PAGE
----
Japanese Honeysuckle
Caprifoliaceae - Lonicera japonica
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What does it look like?

Vigorous evergreen (semi-evergreen in cold districts) climber with long, tough, wiry stems that twine clockwise, are purplish and hairy when young, and turn woody as they mature. Leaves (3-12 x 2-6 cm) are in opposite pairs on the stems, are shiny dark green (occasionally yellowish) on the top and lighter green underneath, and are wavy-edged to lobed when produced in cold climates, otherwise they are entire.

Pairs of 2-lipped, sweetly scented tubular white flowers (2-5 cm long) that age to yellow are produced from September to May, and are followed by egg-shaped, glossy black berries (5-7 mm diameter) in colder parts of NZ, each containing seeds (2mm).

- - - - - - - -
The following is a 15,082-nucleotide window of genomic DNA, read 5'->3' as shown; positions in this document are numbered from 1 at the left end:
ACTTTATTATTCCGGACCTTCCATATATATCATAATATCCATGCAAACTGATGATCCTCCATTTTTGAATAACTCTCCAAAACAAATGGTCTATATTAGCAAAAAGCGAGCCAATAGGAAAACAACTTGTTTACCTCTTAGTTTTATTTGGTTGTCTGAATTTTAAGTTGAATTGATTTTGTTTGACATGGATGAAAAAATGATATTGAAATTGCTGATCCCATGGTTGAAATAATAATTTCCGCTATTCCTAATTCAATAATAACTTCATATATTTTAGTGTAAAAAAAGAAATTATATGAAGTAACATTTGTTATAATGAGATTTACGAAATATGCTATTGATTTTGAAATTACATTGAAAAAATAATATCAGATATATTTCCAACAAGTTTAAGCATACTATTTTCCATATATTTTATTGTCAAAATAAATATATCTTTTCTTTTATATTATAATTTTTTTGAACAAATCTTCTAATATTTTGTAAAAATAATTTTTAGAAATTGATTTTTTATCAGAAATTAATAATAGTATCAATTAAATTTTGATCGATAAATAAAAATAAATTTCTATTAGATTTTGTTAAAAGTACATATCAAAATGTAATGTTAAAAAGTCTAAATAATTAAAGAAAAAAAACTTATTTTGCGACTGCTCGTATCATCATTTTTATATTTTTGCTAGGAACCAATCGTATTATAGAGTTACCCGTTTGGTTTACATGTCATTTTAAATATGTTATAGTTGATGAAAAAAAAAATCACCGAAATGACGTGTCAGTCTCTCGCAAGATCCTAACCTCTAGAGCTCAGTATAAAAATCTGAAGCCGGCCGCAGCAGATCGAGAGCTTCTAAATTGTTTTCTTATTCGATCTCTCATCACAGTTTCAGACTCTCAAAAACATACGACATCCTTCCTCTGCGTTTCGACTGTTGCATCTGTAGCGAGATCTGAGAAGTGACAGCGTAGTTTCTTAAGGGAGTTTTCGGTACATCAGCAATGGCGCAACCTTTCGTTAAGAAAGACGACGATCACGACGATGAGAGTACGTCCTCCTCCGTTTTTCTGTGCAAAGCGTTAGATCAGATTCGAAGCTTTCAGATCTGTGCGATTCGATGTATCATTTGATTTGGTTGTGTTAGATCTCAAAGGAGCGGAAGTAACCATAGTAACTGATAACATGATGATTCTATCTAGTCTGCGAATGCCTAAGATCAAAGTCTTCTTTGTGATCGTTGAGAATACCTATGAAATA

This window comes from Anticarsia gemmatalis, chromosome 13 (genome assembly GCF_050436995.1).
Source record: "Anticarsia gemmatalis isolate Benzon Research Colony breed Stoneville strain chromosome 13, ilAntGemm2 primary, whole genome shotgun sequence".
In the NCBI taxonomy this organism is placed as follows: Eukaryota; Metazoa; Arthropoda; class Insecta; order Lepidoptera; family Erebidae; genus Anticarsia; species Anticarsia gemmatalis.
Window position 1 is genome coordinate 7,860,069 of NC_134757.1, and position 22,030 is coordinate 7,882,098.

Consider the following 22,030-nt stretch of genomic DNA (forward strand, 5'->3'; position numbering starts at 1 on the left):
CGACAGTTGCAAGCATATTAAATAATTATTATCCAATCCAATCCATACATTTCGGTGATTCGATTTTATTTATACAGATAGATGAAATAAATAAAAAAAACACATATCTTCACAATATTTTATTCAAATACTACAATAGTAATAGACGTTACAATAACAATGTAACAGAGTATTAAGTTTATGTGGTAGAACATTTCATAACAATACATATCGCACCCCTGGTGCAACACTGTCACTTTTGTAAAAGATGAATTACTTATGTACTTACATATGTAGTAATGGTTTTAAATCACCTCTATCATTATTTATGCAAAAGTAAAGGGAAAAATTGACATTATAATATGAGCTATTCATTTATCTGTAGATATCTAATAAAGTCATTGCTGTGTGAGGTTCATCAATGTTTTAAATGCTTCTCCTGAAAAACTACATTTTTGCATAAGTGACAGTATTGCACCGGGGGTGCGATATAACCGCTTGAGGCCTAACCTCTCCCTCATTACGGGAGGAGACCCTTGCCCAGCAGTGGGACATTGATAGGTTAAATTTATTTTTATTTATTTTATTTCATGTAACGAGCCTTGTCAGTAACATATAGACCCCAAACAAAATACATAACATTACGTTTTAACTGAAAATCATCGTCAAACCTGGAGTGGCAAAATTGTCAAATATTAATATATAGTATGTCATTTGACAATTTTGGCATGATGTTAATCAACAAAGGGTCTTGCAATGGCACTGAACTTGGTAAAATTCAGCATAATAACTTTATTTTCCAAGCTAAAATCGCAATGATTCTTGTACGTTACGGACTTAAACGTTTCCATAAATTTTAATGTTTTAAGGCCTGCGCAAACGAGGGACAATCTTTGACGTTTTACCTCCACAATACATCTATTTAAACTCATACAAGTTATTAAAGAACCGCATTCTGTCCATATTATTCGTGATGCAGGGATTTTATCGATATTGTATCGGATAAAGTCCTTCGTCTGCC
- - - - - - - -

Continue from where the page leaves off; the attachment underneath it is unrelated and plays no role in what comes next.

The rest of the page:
Why is it a problem?

Climbing, smothering habit. Forms dense, long-lived masses. Tolerates moderate-shade, frost, salt, damage, wet or dry, most soils, high to low temperature. Very long stems layer profusely, moderate-fast growth rate. Poor seeder.

Climbs over and smothers most plants from ground to medium canopy. Can cause canopy collapse and subsequent invasion of grasses or ground vines. Provides support for faster growing weedy vines (e.g. blue morning glory, moth plant).

Control Methods

Options for control include:

  • Cut and stump-treat larger stems (within 10 minutes of cutting) with 5g metsulfuron–methyl (600g/kg e.g. Escort®) per 1 litre water; or
  • Spray summer-autumn with 125mls clopralid (300g/l e.g. Versatill®) + 20mls penetrant per 10 litres water or 5g metsulfuron-methyl + 10mls penetrant per 10 litres water.

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